Q: You also have some wonderfully strong female villains in these books - why did you decide to make these characters women rather than men, and which one did you have the most fun creating?

    A: In 'Crimson Poison' I wanted to create a strong female villain who wanted to substitute herself for Nat's late mother. This character of Aunt Vera was great fun to create with her avaricious, grasping ways and awful shopping habits.

    In 'Emerald Secret' I set off writing about Nat's arrival in London with a male arch villain in place of 'Ivy Shiversand', but I kept coming to mental roadblocks on the journey. I was watching the 'Young Victoria' film with my daughter one evening, and had a lightbulb moment that the villainous tech-warrior man should instead be a woman, who wanted to be queen. From there, Ivy's character flourished and became hugely enjoyable to write about - I think she's been most fun to create!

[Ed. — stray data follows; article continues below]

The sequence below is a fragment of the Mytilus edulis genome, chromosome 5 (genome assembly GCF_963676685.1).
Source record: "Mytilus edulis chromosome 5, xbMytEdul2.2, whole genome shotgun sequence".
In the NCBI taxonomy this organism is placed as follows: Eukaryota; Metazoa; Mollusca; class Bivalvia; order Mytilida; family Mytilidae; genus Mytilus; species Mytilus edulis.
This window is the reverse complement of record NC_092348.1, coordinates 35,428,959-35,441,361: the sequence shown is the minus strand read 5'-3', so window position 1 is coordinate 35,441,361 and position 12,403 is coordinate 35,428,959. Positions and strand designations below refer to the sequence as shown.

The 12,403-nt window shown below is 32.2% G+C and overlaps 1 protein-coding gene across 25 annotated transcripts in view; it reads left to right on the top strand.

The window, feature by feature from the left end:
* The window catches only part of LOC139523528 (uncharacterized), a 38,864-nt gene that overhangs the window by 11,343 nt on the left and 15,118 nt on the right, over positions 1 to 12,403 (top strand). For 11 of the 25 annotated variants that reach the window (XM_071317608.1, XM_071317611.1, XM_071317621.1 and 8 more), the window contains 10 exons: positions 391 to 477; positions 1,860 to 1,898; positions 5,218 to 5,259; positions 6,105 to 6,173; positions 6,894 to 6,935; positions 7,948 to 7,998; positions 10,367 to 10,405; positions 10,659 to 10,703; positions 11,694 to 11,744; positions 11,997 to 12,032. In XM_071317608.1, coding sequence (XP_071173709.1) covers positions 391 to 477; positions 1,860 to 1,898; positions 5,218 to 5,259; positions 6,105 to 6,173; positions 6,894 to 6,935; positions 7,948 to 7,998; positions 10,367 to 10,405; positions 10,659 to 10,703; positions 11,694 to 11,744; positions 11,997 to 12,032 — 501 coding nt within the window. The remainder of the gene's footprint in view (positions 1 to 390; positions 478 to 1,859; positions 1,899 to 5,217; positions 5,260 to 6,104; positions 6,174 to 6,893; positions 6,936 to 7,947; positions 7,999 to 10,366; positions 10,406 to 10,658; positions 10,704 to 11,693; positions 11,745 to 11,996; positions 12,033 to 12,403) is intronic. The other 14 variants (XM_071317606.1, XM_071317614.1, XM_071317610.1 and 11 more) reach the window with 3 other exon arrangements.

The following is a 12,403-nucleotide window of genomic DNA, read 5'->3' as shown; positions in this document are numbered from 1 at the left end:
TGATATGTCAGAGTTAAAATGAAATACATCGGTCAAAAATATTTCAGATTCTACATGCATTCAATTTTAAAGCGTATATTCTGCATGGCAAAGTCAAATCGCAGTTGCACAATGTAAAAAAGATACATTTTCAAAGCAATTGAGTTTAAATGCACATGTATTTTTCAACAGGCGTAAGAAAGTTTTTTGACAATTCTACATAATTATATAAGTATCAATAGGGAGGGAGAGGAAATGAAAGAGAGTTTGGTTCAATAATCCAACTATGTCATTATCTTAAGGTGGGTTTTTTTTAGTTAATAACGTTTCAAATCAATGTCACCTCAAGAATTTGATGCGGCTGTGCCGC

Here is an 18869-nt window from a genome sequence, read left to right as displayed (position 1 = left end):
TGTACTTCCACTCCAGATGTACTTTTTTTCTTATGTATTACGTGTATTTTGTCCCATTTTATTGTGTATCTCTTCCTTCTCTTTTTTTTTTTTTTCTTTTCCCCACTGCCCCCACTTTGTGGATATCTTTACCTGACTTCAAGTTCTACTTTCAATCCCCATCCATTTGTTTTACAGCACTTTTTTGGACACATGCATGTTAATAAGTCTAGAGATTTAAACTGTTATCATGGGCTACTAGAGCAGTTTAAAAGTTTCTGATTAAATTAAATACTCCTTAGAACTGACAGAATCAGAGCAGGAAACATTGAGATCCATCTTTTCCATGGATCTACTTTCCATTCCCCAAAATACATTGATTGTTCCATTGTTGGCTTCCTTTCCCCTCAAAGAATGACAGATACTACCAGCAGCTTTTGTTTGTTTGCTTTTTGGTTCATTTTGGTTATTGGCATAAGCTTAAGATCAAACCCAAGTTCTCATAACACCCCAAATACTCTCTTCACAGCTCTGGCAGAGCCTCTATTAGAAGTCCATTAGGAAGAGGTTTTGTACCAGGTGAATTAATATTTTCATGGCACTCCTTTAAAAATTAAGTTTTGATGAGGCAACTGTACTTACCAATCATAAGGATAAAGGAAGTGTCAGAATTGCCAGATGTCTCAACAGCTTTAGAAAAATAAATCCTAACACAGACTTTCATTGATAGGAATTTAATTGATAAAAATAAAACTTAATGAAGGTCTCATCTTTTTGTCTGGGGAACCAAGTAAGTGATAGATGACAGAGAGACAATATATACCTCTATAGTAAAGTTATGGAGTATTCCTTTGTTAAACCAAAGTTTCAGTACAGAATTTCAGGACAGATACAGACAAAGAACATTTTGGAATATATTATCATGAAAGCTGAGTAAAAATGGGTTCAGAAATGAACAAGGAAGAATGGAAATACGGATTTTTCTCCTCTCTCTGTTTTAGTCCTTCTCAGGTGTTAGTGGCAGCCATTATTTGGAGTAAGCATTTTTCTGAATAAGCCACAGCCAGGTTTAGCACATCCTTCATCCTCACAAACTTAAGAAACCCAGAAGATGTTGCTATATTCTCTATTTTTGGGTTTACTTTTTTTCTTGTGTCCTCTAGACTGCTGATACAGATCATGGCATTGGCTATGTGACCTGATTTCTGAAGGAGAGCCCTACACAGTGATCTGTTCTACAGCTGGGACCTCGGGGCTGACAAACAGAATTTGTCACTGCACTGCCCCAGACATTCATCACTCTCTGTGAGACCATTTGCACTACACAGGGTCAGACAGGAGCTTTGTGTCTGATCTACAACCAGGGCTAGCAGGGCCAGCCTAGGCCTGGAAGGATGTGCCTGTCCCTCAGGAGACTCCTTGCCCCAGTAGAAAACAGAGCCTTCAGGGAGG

Q: Nat also travels a lot - she lives in Hong Kong and then London, and visits Mongolia; are these all places you are familiar with?

    A: I love exploring Hong Kong - by land and water. It is an island city that never ceases to amaze and excite me. The multi-cultured nature of its history gives it a rich, tapestried depth and breadth that makes it fascinating to use as a backdrop for Nat's home, as well as a being character in itself.

    I am still an 'armchair traveler' to Mongolia although from my reading, watching documentaries and films, I feel as if I've been there already! We're planning to visit next year having waited for our daughter to be old enough for a horse expedition across the Steppe.